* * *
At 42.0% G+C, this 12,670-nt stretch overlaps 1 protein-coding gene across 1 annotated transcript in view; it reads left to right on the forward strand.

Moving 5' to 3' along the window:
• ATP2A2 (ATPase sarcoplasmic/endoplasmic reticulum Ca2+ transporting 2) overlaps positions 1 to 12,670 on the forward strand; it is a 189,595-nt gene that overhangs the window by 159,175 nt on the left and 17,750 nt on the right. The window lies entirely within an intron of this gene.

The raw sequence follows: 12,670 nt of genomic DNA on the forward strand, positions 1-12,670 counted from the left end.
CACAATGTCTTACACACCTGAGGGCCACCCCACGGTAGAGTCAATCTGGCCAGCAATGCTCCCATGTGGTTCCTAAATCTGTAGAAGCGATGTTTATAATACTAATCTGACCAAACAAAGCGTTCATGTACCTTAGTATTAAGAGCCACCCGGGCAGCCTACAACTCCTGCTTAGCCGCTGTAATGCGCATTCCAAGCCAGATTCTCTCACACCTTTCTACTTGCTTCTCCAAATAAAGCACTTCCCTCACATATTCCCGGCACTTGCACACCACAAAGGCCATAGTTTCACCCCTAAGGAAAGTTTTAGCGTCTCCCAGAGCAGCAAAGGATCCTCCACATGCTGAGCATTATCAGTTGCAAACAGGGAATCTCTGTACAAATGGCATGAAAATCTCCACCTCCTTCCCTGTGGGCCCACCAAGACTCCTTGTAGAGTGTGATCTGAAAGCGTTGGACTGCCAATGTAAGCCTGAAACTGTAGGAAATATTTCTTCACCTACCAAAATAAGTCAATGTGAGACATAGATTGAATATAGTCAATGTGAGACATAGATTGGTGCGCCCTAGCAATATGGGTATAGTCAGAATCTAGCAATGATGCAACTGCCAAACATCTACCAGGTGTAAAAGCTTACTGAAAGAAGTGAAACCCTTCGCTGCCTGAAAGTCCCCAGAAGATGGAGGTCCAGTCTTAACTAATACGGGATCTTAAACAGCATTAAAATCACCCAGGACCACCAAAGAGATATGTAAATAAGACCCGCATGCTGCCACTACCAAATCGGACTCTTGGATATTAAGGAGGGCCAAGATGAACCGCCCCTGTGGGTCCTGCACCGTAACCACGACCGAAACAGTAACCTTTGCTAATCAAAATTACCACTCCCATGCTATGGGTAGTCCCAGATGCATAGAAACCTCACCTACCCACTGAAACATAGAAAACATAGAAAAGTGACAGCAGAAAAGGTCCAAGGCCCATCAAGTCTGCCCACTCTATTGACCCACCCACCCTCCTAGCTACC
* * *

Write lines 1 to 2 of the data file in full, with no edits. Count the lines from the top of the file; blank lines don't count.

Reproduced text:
At 42.0% G+C, this 12,670-nt stretch overlaps 1 protein-coding gene across 1 annotated transcript in view; it reads left to right on the forward strand.

Moving 5' to 3' along the window: